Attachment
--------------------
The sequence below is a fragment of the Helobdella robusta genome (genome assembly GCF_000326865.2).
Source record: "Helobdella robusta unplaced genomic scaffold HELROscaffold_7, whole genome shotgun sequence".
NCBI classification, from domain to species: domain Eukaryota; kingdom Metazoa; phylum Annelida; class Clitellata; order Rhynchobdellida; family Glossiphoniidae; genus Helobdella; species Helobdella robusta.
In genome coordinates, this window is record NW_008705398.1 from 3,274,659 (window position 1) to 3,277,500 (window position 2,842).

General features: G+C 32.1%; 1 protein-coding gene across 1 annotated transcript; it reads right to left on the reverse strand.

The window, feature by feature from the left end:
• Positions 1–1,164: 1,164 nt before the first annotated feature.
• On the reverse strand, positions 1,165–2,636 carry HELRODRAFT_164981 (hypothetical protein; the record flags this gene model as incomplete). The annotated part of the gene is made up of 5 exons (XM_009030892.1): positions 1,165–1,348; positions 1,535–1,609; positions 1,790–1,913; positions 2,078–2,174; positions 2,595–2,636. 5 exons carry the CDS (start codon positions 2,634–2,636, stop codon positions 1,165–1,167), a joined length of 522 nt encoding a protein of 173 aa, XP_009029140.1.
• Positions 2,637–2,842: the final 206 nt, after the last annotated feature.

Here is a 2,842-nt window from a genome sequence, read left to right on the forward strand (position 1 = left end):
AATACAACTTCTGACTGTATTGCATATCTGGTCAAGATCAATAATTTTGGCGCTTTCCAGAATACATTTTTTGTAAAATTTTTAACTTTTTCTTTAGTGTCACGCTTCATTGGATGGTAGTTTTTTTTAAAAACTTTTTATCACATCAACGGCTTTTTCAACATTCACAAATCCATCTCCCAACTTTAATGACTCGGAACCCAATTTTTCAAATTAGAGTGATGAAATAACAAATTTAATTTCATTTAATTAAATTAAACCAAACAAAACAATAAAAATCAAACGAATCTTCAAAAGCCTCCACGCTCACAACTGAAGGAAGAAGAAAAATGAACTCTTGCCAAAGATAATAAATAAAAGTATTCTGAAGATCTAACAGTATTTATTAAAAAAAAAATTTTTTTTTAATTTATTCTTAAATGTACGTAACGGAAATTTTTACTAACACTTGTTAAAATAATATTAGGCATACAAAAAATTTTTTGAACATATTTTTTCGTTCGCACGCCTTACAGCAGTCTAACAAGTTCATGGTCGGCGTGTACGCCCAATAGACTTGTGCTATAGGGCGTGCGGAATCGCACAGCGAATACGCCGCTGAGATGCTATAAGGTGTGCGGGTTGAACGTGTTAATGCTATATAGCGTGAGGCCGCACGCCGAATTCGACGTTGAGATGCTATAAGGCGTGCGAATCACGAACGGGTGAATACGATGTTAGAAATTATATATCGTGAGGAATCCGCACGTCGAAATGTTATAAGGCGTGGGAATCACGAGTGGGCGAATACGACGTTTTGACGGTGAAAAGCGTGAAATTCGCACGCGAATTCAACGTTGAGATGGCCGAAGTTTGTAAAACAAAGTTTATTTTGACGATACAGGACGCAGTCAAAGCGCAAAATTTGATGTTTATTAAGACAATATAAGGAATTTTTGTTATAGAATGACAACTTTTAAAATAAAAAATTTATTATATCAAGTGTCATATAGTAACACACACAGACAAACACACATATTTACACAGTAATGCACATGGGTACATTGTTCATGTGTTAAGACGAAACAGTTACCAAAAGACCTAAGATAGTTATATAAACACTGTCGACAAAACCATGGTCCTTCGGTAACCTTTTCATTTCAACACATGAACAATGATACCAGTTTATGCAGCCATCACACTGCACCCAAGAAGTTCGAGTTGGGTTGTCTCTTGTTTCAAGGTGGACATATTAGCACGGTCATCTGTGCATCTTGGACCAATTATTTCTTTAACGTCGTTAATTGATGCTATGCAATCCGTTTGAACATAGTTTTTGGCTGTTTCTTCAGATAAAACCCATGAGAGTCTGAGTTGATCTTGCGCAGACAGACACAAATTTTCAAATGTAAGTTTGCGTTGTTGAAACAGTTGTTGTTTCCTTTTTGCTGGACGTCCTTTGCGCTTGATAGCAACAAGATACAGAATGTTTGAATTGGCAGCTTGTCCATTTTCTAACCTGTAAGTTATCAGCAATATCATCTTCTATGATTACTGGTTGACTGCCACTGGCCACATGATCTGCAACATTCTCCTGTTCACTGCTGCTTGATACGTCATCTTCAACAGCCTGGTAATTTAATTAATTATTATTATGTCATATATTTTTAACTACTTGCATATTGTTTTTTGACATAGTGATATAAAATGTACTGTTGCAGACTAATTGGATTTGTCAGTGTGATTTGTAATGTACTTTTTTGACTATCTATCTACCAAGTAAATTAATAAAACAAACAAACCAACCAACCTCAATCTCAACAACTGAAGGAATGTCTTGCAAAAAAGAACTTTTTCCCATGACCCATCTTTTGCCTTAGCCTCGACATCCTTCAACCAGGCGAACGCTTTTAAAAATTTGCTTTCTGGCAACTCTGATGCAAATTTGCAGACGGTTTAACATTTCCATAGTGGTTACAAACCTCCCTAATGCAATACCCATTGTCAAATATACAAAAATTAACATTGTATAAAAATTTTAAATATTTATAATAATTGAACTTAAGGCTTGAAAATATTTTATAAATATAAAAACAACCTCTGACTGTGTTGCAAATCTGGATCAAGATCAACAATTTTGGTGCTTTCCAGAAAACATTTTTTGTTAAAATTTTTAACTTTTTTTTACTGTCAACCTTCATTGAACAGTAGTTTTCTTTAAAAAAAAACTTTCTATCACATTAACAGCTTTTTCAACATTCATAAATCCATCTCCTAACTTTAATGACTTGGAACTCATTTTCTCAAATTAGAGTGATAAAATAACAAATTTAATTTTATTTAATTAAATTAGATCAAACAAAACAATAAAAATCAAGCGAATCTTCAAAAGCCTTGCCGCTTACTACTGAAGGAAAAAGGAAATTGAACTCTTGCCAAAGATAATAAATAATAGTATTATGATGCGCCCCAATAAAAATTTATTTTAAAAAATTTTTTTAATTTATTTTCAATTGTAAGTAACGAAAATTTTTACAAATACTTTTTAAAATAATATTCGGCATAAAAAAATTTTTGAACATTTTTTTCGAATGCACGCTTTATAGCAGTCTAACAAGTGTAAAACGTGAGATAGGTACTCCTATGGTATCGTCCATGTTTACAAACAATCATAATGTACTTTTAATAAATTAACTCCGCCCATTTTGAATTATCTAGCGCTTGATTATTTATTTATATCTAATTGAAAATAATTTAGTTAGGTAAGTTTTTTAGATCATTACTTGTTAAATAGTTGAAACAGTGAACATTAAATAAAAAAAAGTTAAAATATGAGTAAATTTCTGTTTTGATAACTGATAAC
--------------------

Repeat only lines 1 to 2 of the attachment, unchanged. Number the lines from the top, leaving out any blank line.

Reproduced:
The sequence below is a fragment of the Helobdella robusta genome (genome assembly GCF_000326865.2).
Source record: "Helobdella robusta unplaced genomic scaffold HELROscaffold_7, whole genome shotgun sequence".